Although currently working on a PhD in Biological Anthropology (with a focus on morphometrics and evolutionary anatomy) my undergraduate training was in the History and Philosophy of Science (University College London) and I completed an archival-based research MPhil on the early life and work of Louis Leakey (http://antiquity.ac.uk/projgall/lawrence/).
My interest in the Histories of Archaeology and Anthropology led me to join Will Carruthers in establishing a graduate research group through CRASSH (Centre for Research in the Arts, Social Sciences and Humanities in Cambridge) called Field notes (http://crasshfieldnotes.wordpress.com/) through which I maintain my connection with the subject. I am particularly interested in the history of archaeology and anthropology related to the search for human origins, the formation of the disciplines of Archaeology and Anthropology and the history of anthropological collections.
Stephen Leach is Senior Research Assistant in Philosophy at Keele University. He has research interests in the life and work of R.G. Collingwood and in the archaeological theory of Leo S. Klejn. He is the author of A Russian Perspective on Theoretical Archaeology: the life and work of Leo S. Klejn (Left Coast Press, 2015), co-author (with James Connelly and Peter Johnson) of R.G. Collingwood: A Research Companion (Bloomsbury, 2014), and co-author (with Alan Whitworth) of Saving the Wall: the Conservation of Hadrian’s Wall, 1746-1987 (Amberley, 2011).
University of Cambridge
My interests are in knowledge creation and transfer through images and objects and I work with archaeological museum collections, associated archival material and personal correspondence as the site for the construction of various archaeological concepts. Currently, I am working on a PhD which considers the transmission and interpretation of prehistoric artefacts from alpine lake dwelling sites between Switzerland and the UK between 1850-1900.
Institute of Archaeology, UCL, London
Clare is a PhD candidate at the Institute of Archaeology, UCL. Her research examines the development of British Egyptology, its self-positioning, and its perception and positioning by others over the period from its formal inception into British academia (1892) to the present day. In this the distinction is drawn between how information about Ancient Egypt (such as surveys and artefacts) has been accumulated and the institutionalisation of Egyptological study. Clare’s research seeks to examine the cumulative tradition of learning, how it developed, and how the knowledge that constitutes the western academic construct of Egyptology has been curated, transmitted and ultimately criticised within one of the organisational groupings that were responsible for its nineteenth century western creation, the university (the others being the museum, the academy and the learned society). British Egyptological inaugural lectures (EILs) have been chosen as paradigms/ cluster points with which to organise this enquiry as EILs mark an unusual event where a dominant individual can both publicly review the state of a subject and outline their aspirations to the various stakeholders in the subject: fellow academics, sponsors, the public, friends and a broader academic cohort. Important issues arise over any generalising from a relatively infrequent series of uncontested events, and more narrowly inaugural lectures (ILs) constitute a problematic source, a “privileged discourse that is both internally constrained by its genre and externally limited by its institutional setting” (Tilley 2004, 61). However, equally EILs can be used as a powerful tool with which to take into account ideas, individuals, structures, socio-economic forces and their interaction within institutional contexts and therefore offer a route to what Reid (1990, 3) calls a “middle path of historiography”, i.e. between the extremes of the history of people or organisations and the history of ideas.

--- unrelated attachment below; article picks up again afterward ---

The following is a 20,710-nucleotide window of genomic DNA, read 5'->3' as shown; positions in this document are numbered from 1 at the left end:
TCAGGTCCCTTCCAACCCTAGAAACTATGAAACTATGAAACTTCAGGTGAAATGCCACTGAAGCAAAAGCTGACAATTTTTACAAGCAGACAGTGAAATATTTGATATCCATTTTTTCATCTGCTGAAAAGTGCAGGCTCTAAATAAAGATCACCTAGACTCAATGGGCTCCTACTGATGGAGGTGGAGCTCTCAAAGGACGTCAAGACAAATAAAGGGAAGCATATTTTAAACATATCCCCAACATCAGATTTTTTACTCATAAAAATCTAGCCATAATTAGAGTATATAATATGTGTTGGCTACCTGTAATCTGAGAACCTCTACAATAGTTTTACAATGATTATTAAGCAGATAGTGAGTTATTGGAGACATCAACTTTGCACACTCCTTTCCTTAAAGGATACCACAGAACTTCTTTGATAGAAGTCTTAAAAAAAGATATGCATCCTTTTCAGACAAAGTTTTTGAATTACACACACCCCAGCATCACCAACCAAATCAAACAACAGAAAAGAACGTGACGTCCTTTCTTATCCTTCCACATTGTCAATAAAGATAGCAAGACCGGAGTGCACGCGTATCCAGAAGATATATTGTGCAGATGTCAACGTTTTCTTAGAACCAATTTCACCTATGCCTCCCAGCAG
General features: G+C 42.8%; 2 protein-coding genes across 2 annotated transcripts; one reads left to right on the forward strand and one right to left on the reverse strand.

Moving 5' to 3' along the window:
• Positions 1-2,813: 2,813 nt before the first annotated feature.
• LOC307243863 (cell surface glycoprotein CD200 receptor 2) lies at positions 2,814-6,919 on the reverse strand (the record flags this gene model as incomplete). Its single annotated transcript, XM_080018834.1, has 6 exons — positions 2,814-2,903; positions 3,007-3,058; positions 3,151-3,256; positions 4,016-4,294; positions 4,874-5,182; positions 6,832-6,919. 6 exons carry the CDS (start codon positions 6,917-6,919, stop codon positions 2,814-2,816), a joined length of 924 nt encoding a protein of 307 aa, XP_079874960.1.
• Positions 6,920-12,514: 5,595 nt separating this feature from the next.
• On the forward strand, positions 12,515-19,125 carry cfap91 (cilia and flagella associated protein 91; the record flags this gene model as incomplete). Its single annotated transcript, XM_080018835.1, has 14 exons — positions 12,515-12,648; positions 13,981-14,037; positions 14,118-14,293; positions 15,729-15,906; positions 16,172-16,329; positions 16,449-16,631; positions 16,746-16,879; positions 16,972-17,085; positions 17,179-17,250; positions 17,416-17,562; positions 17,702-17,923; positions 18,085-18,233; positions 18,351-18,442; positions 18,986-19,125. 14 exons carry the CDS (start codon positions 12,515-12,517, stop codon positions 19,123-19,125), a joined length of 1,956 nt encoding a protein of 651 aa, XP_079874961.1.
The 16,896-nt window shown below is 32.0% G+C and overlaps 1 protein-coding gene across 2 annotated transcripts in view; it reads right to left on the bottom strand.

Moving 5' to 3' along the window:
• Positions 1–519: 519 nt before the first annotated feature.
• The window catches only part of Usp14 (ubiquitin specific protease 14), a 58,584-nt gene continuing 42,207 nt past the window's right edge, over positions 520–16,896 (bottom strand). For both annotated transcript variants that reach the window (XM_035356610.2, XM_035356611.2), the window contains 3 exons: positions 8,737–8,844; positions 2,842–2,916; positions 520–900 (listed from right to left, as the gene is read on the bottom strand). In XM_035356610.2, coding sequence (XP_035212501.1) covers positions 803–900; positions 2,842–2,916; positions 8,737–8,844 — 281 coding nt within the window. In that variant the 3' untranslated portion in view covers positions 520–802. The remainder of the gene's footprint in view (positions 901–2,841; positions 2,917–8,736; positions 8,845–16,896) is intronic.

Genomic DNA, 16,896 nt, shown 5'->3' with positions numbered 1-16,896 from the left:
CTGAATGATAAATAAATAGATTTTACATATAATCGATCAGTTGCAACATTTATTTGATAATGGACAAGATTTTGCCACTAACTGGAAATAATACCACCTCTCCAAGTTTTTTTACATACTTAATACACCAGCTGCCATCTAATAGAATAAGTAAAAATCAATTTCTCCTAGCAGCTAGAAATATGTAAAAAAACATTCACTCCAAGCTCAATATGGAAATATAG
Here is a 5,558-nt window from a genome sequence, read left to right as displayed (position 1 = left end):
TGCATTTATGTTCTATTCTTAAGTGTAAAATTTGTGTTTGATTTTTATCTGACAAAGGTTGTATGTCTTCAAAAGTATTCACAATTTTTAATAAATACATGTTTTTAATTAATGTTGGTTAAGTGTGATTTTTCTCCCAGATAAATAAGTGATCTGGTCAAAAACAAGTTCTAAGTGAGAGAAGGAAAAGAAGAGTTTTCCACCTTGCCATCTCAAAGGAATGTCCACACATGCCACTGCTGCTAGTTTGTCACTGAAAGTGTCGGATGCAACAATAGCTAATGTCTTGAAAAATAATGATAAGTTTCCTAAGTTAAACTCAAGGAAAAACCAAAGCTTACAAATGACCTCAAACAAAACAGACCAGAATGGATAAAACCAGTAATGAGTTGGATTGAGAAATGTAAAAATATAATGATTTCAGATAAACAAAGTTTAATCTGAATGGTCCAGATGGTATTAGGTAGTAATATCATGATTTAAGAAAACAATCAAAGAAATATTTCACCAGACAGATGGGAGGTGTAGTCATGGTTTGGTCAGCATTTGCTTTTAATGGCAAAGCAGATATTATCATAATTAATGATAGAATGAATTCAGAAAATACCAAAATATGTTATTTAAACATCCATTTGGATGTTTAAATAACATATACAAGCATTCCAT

Junior Chair in Neolithic societies
LaScArBx Cluster of Excellence – Université de Bordeaux
My main research focuses on the monumental landscapes of the European Atlantic facade (c. 4500-2200 cal. BC). As a result of this research line, I am also performing research on coastal and island archaeology and on the history of archaeology within this region. I am primarily interested in the study of the 1850-1945 period in Western France, and I have published a series of papers on this subject in cooperation with French colleagues from the CNRS in Rennes (Lopez-Romero & Le Gall 2008; Lopez-Romero et al. 2008; Lopez-Romero & Daire 2013; Langouet et al. 2007a; Langouet et al. 2007b; Daire et al. forthcoming; Daire & Lopez-Romero 2011). I am particularly involved in the study of the scientific life of G. d’Ault du Mesnil (1842-1921) and on the scientific shift that occurred in Brittany with P.-R. Giot (1919-2002). I have also published several papers on the history of Archaeometry (Lopez-Romero & Montero 2006; Montero et al. 2007) and on the research history of Neolithic monuments in NW Iberia (Lopez-Romero 2013). https://www.dur.ac.uk/archaeology/staff/?id=11630